Consumer Products

The Price of This Everyday Item Is Falling Fast, Despite Inflation

Inflation is back, according to economists. This is due in part to accelerating job growth, new stimulus packages and the rising price of fuel. There is a worry that interest rates will rise, which could curtail spending and derail the housing market with higher mortgage rates. However, for the time being, those problems seem well into the future. The prices of some items Americans buy regularly have jumped, but a few have dropped, according to government numbers.

The Bureau of Labor Statistics releases data on price movements across dozens of items each month. The official name of its report is the “Consumer Price Index for All Urban Consumers.” The most recent report was for February. One measure of inflation is how much prices for individual items have risen in a month.

Fuel and transportation prices soared in February. The price of fuel oil rose 11% in just one month. The price of car rentals, propane and firewood were each up around 7%. Rising over 6% were the price of ham, video discs and admission to sporting events. There were also increases in other foods, led by margarine, apples and eggs.

At the other end of the spectrum, the prices of some items fell from January to February, a few quite a bit. The price of food served at schools and worksites dropped more than 12%. Those are a service more than an item, though. The item with the price that fell the most was men’s shirts and sweaters, which were down over 5%. Airline ticket prices declined almost as much.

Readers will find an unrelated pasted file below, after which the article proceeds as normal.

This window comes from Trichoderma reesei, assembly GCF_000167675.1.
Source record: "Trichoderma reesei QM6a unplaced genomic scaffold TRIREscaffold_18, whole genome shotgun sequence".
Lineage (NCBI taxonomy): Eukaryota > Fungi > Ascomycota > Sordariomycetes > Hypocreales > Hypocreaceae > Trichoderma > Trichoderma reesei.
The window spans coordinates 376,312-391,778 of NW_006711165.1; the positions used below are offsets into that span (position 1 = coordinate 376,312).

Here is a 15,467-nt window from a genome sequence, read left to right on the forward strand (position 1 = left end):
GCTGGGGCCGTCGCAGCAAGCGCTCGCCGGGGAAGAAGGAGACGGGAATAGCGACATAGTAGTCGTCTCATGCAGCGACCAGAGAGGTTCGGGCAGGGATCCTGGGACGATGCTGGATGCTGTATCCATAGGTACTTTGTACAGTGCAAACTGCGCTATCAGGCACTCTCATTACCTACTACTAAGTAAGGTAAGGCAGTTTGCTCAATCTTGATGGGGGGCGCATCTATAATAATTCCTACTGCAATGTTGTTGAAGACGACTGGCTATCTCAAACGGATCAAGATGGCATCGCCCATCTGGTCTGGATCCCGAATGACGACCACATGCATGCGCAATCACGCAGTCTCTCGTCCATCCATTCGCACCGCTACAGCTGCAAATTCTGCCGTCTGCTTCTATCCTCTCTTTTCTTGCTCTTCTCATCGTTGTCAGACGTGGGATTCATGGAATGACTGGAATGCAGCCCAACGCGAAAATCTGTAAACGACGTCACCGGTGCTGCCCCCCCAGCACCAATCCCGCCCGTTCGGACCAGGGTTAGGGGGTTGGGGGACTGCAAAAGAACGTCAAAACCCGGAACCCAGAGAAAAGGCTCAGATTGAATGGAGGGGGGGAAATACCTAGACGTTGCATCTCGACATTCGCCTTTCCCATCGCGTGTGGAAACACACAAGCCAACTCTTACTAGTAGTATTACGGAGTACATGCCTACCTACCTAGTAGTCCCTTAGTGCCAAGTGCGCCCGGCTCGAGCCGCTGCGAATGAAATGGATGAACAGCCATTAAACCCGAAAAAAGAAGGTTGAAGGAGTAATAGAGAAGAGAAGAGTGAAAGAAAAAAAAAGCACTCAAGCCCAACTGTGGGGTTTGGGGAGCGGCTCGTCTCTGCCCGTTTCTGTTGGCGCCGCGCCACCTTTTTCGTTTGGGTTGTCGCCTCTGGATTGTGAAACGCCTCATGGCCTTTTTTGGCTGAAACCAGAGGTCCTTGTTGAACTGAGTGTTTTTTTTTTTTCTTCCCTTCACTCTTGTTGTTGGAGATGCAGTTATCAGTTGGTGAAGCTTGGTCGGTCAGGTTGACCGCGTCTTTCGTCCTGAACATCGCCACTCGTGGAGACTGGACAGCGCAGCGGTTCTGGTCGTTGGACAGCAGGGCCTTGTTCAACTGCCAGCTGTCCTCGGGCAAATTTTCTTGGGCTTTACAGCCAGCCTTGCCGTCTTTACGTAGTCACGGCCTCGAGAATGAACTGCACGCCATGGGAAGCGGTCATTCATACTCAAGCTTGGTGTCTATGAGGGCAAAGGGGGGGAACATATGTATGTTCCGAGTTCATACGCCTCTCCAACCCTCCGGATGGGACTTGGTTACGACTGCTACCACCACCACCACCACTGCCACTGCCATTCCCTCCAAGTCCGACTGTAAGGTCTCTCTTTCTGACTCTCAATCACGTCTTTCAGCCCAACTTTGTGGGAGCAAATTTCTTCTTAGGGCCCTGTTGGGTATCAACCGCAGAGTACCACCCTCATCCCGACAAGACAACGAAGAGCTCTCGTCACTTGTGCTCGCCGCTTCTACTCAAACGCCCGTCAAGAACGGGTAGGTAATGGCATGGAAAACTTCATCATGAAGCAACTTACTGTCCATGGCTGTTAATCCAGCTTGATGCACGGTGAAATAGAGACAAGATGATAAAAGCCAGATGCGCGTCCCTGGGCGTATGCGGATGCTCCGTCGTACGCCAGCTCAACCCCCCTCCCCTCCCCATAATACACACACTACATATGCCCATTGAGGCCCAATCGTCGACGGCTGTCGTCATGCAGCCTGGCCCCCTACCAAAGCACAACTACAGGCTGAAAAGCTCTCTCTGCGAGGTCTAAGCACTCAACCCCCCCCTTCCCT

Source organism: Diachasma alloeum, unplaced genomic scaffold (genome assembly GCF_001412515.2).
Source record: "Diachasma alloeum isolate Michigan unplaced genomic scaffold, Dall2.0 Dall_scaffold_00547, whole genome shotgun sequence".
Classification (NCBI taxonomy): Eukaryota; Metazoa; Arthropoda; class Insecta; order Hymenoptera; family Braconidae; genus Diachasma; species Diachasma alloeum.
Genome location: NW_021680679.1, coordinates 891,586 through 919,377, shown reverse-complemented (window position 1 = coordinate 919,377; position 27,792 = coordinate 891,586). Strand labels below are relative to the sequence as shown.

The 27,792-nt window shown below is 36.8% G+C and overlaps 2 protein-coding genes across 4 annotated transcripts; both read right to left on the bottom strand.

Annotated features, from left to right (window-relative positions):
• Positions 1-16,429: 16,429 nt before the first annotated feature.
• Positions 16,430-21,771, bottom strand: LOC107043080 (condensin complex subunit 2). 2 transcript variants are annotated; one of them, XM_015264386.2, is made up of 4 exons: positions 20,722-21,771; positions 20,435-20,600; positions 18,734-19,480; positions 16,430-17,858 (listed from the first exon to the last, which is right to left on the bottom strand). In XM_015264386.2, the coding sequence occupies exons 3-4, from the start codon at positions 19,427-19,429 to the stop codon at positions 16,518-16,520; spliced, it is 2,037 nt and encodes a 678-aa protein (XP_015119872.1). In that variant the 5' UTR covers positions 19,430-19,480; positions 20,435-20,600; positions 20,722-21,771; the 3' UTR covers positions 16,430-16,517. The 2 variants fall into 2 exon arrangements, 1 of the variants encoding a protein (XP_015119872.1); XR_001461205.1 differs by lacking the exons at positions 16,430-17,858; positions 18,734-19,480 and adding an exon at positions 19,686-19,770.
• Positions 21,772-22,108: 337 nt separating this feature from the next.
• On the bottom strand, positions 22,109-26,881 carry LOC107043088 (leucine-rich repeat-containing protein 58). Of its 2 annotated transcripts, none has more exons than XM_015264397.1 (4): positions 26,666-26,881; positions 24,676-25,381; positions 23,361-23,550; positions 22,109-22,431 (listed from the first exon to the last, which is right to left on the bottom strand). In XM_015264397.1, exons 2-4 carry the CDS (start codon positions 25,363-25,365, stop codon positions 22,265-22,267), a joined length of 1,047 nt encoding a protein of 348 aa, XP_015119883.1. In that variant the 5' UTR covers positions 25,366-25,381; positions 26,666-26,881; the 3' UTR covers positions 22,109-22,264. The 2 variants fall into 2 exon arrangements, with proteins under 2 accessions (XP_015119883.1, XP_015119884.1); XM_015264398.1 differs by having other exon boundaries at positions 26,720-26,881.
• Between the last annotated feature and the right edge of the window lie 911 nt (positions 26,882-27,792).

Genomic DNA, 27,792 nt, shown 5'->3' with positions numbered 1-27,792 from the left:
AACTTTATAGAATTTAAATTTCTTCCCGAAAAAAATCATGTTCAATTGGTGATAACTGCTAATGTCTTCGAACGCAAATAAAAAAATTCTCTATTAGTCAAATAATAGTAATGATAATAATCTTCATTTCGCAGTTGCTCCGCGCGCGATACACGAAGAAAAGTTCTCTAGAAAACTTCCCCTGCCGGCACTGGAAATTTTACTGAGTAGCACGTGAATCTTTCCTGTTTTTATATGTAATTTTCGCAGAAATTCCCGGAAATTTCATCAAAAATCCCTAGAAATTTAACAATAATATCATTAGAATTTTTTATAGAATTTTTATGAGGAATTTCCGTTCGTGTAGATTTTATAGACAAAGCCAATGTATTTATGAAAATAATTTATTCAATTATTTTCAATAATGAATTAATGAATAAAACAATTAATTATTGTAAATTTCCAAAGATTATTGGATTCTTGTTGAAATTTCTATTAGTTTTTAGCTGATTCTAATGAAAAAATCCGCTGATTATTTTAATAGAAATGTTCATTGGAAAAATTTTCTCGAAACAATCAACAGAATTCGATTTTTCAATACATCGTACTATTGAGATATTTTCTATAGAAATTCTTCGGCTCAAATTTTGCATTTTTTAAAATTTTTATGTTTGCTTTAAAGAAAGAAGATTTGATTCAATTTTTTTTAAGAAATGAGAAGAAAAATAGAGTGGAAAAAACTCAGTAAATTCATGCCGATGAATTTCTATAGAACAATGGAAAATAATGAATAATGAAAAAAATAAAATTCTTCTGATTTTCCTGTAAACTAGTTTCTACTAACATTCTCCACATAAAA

25 Items With Falling Prices

Category Change
Food at schools −13.7%
Food at employee sites −12.2%
Men shirts, sweaters −5.4%
Airline fares −5.1%
Women dresses −4.9%
Jewelry −4.6%
Misc. household products −3.2%
Jewelry and watches −2.9%
Other lodging −2.7%
Potatoes −2.3%
Girls apparel −2.3%
Lodging −2.3%
Public transportation −2.3%
Men, boys apparel −2.2%
Boys apparel −2.0%
Infant, toddler apparel −2.0%
Bananas −1.9%
Lettuce −1.9%
Other video equipment −1.8%
Audio equipment −1.8%
Calculators, etc. −1.8%
Men apparel −1.5%
Fresh whole milk −1.4%
Frozen fruits, vegetables −1.4%
Bedroom furniture −1.4%

Click here to see which 20 groceries drove up your food bill the most during the pandemic.